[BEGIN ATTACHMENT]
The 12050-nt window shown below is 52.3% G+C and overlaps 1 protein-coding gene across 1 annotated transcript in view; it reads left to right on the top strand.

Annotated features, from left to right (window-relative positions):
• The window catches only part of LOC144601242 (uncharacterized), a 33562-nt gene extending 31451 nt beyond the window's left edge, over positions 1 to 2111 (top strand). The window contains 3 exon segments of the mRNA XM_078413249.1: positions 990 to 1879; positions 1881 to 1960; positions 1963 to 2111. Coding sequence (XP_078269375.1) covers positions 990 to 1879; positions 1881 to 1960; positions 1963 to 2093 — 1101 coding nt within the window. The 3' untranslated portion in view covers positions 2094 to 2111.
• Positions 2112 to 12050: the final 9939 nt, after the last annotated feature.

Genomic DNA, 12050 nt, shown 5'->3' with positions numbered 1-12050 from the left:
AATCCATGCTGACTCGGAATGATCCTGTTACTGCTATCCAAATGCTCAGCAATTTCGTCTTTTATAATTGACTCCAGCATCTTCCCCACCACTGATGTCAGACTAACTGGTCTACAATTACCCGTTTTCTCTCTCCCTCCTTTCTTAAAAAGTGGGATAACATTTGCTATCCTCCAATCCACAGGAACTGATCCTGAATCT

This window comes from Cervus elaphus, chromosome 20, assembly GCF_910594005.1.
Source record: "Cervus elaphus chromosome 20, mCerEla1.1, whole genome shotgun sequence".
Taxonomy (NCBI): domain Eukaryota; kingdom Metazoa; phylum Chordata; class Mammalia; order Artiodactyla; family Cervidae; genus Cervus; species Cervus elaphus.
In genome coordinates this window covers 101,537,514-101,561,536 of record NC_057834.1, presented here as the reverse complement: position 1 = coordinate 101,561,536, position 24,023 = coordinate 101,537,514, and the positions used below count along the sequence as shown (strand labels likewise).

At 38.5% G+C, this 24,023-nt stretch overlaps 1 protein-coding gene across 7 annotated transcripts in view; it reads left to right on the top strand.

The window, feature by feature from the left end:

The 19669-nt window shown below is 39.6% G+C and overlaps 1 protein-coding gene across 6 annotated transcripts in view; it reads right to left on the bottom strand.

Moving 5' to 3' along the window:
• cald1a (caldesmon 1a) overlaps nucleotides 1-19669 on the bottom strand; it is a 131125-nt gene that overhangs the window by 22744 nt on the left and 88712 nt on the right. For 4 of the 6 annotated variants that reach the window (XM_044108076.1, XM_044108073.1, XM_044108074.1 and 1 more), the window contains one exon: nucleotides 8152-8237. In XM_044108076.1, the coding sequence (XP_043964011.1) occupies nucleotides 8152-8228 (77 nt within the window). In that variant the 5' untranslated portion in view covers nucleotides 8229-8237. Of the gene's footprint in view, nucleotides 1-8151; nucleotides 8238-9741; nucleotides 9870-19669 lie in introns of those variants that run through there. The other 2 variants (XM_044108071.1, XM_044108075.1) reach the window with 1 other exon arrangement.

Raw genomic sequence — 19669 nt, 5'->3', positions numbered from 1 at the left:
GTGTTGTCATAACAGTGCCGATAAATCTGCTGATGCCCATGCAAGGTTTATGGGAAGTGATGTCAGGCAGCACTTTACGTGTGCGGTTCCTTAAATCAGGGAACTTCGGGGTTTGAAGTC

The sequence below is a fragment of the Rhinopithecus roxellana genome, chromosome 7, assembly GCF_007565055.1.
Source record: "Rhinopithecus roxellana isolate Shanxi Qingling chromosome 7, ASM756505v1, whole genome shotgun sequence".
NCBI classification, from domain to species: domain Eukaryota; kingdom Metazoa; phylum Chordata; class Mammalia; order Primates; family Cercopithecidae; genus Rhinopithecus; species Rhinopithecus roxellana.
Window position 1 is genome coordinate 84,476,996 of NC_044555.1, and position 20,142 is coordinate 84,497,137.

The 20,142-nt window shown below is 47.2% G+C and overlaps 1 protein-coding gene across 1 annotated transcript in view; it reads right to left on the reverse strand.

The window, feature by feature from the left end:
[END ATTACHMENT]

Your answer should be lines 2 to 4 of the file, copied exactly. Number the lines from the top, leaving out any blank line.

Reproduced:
Annotated features, from left to right (window-relative positions):
• The window catches only part of LOC144601242 (uncharacterized), a 33562-nt gene extending 31451 nt beyond the window's left edge, over positions 1 to 2111 (top strand). The window contains 3 exon segments of the mRNA XM_078413249.1: positions 990 to 1879; positions 1881 to 1960; positions 1963 to 2111. Coding sequence (XP_078269375.1) covers positions 990 to 1879; positions 1881 to 1960; positions 1963 to 2093 — 1101 coding nt within the window. The 3' untranslated portion in view covers positions 2094 to 2111.
• Positions 2112 to 12050: the final 9939 nt, after the last annotated feature.